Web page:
My friend David isn’t exactly a computer wizard, but he excels at certain things. For instance, he recently offered copies of “Adaptation” and “Die Another Day” to me on home-reproduced digital videodiscs. New musical offerings from Beck, Wilco and Stereolab often find their ways into his hands (and CD player) before they even make it into local record stores.
Somewhere, somehow, someone is breaking the law. Copyright law is a funny thing with a funny history in this country. My favorite provision of American copyright law is commonly called “fair use.” Unless you happen to own a lot of stock in the Disney family of companies, “fair use” is probably your favorite provision as well.
If David and his pirating friends get caught with their cache of illegally shared music and cinema, they could, theoretically, be prosecuted. Many of us have read the copyright notice that screens right before the feature on rented videos and have wondered exactly what “the full extent of the law” means; it seems unlikely that David will ever be unfortunate enough to find out.
Here on campus, however, faculty members occasionally allow their course packets to be printed without “clearing” the copyrights. For a copyright of a work to be cleared, the reproducer usually must contact the work’s copyright holder, then either pay a fee for the privilege of reproducing it or somehow convince whatever corporate entity owns the work that the best things in life are free.
Have you ever wondered how a photocopied course packet with a chintzy plastic mock binding could cost upwards of $50? Copyright and reproduction fees are the villains that have caused all that wailing and gnashing of teeth that tends to accompany packet purchases.
When instructors decide to go the alternate route, making their course packets available through photocopy shops that don’t demand copyright clearance, their required reading requires a lot less spending. And that’s fine with me.
Of course, if I had spent the last seven years of my life researching, writing and selling a book, I might feel differently. I might think that people who photocopy large sections of it ought to throw a couple bucks my way, even if those people happen to be poor students who need that money for ramen and beer.
When a brief section from a book or article gets reprinted in a review or some academic essay, the essay writer is perfectly within her legal rights. When an instructor hands out photocopied selections from larger pieces as part of, say, a lecture on different uses of the word “queer,” the fair use provision similarly applies. The people using the work are not making money off of it; only parts of the texts in question are being reproduced for the purpose of discussing a larger idea; and the reproduction of such works isn’t dampening the demand for the real product.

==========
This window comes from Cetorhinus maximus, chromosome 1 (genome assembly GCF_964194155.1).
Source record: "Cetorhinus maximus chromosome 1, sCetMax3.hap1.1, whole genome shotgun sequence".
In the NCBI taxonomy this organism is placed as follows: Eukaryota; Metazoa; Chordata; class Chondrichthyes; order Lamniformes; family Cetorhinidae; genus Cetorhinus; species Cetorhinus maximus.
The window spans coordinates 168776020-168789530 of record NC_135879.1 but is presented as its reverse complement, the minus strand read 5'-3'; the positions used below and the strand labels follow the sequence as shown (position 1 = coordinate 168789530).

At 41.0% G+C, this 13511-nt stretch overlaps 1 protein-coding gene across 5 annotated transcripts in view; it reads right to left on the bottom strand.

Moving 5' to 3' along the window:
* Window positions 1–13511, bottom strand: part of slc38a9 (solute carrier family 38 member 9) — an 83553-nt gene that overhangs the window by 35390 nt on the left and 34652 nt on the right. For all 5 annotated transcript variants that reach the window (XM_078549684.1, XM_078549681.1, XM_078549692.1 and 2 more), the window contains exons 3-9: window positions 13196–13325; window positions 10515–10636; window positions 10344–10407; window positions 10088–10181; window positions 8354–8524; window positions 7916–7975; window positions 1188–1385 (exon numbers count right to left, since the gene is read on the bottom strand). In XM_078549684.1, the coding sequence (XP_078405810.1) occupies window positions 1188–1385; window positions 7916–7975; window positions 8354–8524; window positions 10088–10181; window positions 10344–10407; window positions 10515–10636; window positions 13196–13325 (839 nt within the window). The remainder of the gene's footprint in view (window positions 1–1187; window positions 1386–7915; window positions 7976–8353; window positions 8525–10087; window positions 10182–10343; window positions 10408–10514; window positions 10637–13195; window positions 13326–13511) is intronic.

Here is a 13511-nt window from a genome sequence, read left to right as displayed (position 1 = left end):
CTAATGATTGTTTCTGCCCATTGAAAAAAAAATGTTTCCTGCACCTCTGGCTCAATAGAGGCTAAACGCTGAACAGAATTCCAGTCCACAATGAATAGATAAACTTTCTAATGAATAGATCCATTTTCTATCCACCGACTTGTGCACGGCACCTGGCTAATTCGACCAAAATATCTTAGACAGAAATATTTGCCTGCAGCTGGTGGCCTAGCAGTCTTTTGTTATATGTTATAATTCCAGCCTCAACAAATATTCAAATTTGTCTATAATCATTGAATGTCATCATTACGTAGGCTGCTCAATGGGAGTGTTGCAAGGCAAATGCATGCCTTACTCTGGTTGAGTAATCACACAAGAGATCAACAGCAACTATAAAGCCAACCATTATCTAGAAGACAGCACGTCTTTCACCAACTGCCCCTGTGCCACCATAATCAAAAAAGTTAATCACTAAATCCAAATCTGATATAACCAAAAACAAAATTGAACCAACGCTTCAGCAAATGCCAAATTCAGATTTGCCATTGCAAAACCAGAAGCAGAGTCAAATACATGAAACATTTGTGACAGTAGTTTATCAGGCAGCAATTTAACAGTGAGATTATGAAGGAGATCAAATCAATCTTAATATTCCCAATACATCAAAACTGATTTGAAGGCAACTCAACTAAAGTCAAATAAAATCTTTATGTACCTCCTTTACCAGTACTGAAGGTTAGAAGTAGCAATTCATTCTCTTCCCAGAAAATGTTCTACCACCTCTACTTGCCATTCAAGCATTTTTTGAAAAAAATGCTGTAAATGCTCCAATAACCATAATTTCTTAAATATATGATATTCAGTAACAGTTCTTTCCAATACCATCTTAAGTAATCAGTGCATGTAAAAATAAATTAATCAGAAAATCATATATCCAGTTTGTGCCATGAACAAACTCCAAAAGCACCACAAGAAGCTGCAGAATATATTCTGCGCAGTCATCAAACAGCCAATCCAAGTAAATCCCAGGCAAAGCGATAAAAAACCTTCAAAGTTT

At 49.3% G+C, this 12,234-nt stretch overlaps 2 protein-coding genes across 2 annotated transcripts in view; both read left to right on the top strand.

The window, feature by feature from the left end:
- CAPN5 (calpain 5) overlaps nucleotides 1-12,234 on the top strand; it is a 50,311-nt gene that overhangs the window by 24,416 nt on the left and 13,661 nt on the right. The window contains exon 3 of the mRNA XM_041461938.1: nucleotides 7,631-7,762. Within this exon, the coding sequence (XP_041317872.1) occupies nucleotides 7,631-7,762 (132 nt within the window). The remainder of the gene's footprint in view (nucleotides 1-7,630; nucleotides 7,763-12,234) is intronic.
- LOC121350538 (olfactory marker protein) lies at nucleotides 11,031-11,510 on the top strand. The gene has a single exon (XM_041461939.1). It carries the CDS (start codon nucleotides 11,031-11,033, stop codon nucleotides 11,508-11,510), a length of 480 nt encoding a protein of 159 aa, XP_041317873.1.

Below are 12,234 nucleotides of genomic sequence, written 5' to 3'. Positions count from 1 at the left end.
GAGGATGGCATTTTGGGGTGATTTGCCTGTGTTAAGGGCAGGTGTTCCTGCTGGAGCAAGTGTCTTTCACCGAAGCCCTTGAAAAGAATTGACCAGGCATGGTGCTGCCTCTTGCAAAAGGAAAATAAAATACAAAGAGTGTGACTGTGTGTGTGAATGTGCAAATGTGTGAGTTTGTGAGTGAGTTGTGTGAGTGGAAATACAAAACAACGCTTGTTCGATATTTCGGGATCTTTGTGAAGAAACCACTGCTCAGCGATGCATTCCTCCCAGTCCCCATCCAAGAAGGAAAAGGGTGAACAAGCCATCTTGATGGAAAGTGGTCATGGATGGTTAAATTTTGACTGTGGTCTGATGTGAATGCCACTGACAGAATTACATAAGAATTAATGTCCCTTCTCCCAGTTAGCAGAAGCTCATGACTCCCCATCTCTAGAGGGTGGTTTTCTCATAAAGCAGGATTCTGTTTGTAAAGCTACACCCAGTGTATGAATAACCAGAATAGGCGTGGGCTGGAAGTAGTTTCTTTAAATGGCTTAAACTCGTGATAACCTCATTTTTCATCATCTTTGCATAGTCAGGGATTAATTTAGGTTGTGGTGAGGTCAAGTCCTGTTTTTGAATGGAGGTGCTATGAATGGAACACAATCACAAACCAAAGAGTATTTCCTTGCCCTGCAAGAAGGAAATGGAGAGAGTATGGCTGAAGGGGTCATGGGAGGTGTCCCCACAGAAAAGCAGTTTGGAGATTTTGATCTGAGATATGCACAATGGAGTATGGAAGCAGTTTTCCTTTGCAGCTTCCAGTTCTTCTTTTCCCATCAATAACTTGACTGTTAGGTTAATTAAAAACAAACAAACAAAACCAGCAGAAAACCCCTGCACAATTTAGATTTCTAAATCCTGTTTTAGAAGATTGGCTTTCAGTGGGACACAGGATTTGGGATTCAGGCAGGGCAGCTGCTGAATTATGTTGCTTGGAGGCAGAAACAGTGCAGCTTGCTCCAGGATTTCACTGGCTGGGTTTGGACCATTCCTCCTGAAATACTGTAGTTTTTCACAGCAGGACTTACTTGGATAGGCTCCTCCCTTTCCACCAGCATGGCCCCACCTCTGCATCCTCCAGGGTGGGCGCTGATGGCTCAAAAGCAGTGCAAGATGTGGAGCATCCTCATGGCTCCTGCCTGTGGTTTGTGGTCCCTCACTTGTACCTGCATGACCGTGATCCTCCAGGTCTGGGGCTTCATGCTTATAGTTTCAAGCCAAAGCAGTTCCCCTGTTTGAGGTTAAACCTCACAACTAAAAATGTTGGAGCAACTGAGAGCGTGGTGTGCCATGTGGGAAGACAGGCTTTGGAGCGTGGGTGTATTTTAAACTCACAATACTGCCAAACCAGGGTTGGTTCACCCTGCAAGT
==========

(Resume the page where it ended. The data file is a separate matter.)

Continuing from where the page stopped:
As you might guess, there is a lot of room for wiggling when it comes to fair use. And whenever a legal or ethical issue seems to be about as complicated as it can get, there’s always one more element you can count on to stir things up a little more. Voila, the Web.
In November 2002, Congress passed something it called the “TEACH Act,” which must have seemed pretty cleverly named at the time. Those capital letters allegedly stand for “Technology, Education and Copyright Harmonization,” which, in turn, is a reasonable description of the law’s intention.
Recent technology-driven education methods, like distance learning in general and Web CT in particular, are now allowed “more options in using copyrighted materials,” according to the organizers of an upcoming satellite teleconference on the subject.
Ann Payne of the Portland Area Library System is helping to bring that satellite teleconference to Portland State. Scheduled for 11:30 a.m. in the Urban Studies Building on Thursday, Feb. 20, “Copyright Issues Online” promises to address the issues of fair use and copyright restriction. Even as translated into plain English by Kenneth D. Crews of the Indiana University School of Law – Indianapolis, the TEACH Act includes lots of room for nebulous judgment calls.
So why bother? Why take the time to figure out how much students have to pay for something before just zapping a copy to them over the Web?
Well, as it turns out, the institutions that professors work for can be sued right along with the professors themselves. That may be the primary reason that several colleges have established ground rules and policies for such use. Here at PSU, however, those policies don’t seem to have been amended since 1997, if my own Web search can be regarded as conclusive.
In his statement at the time, William H. Feyerherm, acting as vice provost for research, suggested instructors with particularly computer-oriented questions should contact the Office of Information Technologies. Following his advice, I talked to a couple of folks over there, including distributed education technologies manager David Moore. Moore said his office hasn’t yet adopted whatever new policies the TEACH Act might allow, erring on the side of safety by “applying the current fair use provisions” to the computerized medium. “We haven’t addressed the differences” that the new law might allow instructors to exploit, Moore added.
This free (to attendees) teleconference promises to address exactly those differences. Ann Payne noted, “The good thing about teleconferences is that they allow you to get very good speakers for not very much money.” She described it as “the next best thing to having them there.” If you would like to know more about how our school might disseminate resources to its students on the cheap without getting its pants sued off, reserve a seat for yourself at www.portals.org/cgibin/registration.cgi.
If you can’t be bothered to attend in person, talk to my pal David. He’ll probably have a high quality copy of it available before the end of the day.